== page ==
The joy of printed photos in the digital age

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I have always been a curator. Ever since I was small, I loved keeping records of memories. I was a stellar diary-keeper and an impeccable pen-pal. I saved everything. I made books and collages and loved hanging pictures in my room. Eventually, I became a scrap-booker . . . keeping detailed books full of photos, ticket stubs, and other momentos.

It’s no small wonder that I was drawn to blogging. I love that I have this space where my kids can read my thoughts and see snapshots of their childhood. I would give anything to read about my mom’s process when I was a kid. I hope that reading my account of our lives will be a gift to my kids, and that it can encourage them in their own family life.

While I love that I have the blog, I do think it's important to have physical copies of photos around my home. My kids are not on my blog, and I want to preserve memories for them that they can see and touch. I've worked hard to print photos, and also to assemble scrapbooks of milestones over the years. The kids pour over these books.

When the kids were little, I made a photobook of their first year on Shutterfly. They treasure these books so much, and keep them in their rooms. Kembe even takes his to school to help explain his adoption story at the beginning of the year. (I couldn't find Kembe's and that's a huge advantage of making books on Shutterfly: you can always order a 2nd copy. We've had to replace India's already as well, just from her breaking the binding from regular use.)

I also try to make annual family photo books when we get our photos professionally taken for our Christmas card. These are great for capturing the kids at each stage, and they make perfect Christmas gifts for grandparents.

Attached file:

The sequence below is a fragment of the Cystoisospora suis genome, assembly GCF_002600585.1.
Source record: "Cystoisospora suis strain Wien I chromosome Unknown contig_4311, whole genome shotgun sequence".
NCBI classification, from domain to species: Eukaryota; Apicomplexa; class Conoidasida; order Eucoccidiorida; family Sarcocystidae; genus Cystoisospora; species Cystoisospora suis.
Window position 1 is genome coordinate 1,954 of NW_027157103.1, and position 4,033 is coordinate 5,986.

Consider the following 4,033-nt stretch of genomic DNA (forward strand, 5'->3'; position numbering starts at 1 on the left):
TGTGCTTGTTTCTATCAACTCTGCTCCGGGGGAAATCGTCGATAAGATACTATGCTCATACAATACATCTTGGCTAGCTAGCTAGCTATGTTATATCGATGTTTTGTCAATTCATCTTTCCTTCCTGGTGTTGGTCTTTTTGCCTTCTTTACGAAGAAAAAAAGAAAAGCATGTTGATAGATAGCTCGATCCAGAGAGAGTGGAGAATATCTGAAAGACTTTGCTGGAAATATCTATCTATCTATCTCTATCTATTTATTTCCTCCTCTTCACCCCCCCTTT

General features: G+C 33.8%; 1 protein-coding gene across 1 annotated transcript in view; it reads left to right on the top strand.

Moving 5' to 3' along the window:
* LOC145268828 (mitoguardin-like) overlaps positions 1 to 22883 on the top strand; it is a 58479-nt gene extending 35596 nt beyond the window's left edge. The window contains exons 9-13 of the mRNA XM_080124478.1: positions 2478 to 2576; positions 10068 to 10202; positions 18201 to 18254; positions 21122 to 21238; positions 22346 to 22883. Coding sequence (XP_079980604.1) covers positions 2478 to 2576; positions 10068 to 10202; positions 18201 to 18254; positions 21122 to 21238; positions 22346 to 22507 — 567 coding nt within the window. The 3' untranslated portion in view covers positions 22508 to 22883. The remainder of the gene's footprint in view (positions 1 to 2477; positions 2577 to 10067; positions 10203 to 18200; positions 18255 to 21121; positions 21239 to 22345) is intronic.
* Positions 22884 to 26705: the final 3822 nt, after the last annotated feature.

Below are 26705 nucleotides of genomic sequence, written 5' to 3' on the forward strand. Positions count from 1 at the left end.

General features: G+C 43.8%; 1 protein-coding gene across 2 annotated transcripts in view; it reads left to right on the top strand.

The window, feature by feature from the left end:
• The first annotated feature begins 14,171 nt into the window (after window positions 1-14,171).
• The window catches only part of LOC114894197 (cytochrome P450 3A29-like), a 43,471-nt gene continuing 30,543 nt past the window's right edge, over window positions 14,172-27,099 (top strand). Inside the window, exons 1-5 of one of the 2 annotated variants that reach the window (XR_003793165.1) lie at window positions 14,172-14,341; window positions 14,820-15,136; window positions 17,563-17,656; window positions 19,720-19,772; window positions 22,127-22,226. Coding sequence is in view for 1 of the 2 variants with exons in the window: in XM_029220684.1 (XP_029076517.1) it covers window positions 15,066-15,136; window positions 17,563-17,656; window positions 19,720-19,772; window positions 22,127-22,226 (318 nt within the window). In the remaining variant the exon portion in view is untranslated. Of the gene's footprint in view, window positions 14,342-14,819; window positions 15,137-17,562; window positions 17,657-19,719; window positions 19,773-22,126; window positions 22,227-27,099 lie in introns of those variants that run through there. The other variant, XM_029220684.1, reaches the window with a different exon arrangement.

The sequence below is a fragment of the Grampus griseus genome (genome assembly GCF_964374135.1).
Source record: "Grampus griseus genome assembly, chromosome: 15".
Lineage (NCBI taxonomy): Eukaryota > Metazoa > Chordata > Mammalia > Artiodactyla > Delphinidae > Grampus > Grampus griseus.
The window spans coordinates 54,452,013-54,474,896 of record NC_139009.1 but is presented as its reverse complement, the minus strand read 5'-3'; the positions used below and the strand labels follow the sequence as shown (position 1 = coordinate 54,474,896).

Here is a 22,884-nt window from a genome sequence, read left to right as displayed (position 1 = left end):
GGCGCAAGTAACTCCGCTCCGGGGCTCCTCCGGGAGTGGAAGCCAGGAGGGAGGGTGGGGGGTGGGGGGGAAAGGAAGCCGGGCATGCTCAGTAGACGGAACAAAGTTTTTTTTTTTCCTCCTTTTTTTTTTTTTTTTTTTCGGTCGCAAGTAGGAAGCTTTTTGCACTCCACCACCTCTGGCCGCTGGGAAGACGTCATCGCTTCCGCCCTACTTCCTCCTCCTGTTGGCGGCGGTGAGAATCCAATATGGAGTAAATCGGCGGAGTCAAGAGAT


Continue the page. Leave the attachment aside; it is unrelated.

Curating pictures into scrapbooks can be daunting, but here are some of the cheats I've found with Shutterfly that make it easier:

Shutterfly has a Make My Book service that lets you take the easy route with scrapbooking. You allow their expert designer to create a beautiful photo book for you in three business days. It's free to get started, and you pay a design fee of only $9.99 if you order the finish book. It's an economical way to have someone else do the heavy lifting for you.

If you like a little more control, you can choose their Simple Path option. This takes the photos you've chosen and instantly arranges them into a book, but you can later rearrange photos and pages or add captions. This option has preset backgrounds and layouts, and allows you to customize as little or as much as you like. This is a Simple Path book I made from photos from our Europe trip last summer. I just uploaded the pictures, let them auto-arrange, and then added a few captions. So easy.

If the idea of uploading all of your photos has you feeling overwhelmed, you can make a photo book from your Facebook or Instagram feed. This is an easy way to capture the highlight reel of your life, without sifting through hundreds and hundreds of photos. This is my new strategy for making your early photo books. I know that my Instagram photos are the best-of the photos I've taken, so simply uploading my Instagram photos makes for an easy and linear annual scrapbook.

Another pro-tip for using Shutterfly: register for ShopAtHome first.

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Have any tips for getting your digital photos printed and curated for the kids to see? Leave your ideas in the comments!

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